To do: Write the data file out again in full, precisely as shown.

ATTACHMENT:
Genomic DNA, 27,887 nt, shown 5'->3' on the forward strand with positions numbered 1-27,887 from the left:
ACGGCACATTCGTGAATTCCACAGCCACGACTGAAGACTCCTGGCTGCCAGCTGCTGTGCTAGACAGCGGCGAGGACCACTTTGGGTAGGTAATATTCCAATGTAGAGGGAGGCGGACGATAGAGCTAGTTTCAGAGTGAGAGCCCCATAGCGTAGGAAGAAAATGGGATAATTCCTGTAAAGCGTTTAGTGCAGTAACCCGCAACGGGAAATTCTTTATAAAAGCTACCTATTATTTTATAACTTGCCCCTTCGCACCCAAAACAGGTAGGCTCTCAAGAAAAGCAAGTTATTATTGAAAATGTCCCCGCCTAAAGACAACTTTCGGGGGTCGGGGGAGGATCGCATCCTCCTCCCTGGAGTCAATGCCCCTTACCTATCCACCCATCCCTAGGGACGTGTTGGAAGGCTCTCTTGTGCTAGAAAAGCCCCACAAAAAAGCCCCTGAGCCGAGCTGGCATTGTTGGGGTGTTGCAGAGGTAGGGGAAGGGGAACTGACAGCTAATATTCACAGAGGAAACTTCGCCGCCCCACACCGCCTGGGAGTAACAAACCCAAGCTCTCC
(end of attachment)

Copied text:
Genomic DNA, 27,887 nt, shown 5'->3' on the forward strand with positions numbered 1-27,887 from the left:
ACGGCACATTCGTGAATTCCACAGCCACGACTGAAGACTCCTGGCTGCCAGCTGCTGTGCTAGACAGCGGCGAGGACCACTTTGGGTAGGTAATATTCCAATGTAGAGGGAGGCGGACGATAGAGCTAGTTTCAGAGTGAGAGCCCCATAGCGTAGGAAGAAAATGGGATAATTCCTGTAAAGCGTTTAGTGCAGTAACCCGCAACGGGAAATTCTTTATAAAAGCTACCTATTATTTTATAACTTGCCCCTTCGCACCCAAAACAGGTAGGCTCTCAAGAAAAGCAAGTTATTATTGAAAATGTCCCCGCCTAAAGACAACTTTCGGGGGTCGGGGGAGGATCGCATCCTCCTCCCTGGAGTCAATGCCCCTTACCTATCCACCCATCCCTAGGGACGTGTTGGAAGGCTCTCTTGTGCTAGAAAAGCCCCACAAAAAAGCCCCTGAGCCGAGCTGGCATTGTTGGGGTGTTGCAGAGGTAGGGGAAGGGGAACTGACAGCTAATATTCACAGAGGAAACTTCGCCGCCCCACACCGCCTGGGAGTAACAAACCCAAGCTCTCC